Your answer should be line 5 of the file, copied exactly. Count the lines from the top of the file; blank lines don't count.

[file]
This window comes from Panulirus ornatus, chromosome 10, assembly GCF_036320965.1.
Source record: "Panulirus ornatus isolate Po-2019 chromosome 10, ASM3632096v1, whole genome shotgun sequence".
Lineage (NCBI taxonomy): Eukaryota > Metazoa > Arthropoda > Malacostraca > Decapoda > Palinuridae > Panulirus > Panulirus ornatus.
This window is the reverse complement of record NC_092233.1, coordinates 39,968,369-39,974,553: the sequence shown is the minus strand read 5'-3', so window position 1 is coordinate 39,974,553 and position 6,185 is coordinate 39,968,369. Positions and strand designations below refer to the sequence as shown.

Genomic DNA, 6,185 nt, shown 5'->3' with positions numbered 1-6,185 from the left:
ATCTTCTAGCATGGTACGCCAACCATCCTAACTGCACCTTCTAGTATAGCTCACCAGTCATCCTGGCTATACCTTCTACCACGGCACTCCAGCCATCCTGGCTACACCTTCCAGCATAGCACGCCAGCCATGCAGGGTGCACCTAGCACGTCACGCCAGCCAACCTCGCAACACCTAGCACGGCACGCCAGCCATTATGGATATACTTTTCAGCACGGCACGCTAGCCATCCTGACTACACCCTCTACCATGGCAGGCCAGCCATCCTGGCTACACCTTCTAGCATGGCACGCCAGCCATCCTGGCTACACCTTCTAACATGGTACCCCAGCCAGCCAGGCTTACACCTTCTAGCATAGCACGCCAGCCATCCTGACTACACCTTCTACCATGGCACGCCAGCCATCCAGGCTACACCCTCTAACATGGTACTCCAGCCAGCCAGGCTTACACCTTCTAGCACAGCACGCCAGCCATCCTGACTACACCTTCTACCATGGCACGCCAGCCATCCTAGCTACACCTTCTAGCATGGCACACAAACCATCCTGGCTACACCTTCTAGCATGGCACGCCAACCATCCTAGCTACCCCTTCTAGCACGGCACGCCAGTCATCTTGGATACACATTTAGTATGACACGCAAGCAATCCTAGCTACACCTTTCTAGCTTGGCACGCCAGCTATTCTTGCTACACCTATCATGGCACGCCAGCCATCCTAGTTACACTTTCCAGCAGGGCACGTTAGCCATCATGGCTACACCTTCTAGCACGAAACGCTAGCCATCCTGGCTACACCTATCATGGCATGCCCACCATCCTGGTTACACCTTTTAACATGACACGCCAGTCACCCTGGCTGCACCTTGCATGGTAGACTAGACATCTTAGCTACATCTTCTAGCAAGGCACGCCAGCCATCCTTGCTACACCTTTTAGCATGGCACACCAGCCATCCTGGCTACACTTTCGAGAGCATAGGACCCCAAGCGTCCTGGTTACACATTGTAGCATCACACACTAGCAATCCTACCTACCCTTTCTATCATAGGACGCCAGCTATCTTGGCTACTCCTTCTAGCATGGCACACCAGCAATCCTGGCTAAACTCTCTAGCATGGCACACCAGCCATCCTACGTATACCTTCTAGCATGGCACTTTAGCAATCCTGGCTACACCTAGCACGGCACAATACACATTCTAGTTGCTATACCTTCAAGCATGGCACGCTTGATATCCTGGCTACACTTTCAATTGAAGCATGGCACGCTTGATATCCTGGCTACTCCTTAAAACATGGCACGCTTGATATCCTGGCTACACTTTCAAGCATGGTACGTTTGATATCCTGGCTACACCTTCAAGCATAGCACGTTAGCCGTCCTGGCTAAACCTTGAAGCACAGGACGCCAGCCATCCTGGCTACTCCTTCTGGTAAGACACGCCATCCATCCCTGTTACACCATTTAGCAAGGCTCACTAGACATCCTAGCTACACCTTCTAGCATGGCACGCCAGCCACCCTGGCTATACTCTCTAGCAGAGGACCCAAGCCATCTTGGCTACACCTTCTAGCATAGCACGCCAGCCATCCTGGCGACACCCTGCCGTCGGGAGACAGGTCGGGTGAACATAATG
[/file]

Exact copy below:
Genomic DNA, 6,185 nt, shown 5'->3' with positions numbered 1-6,185 from the left: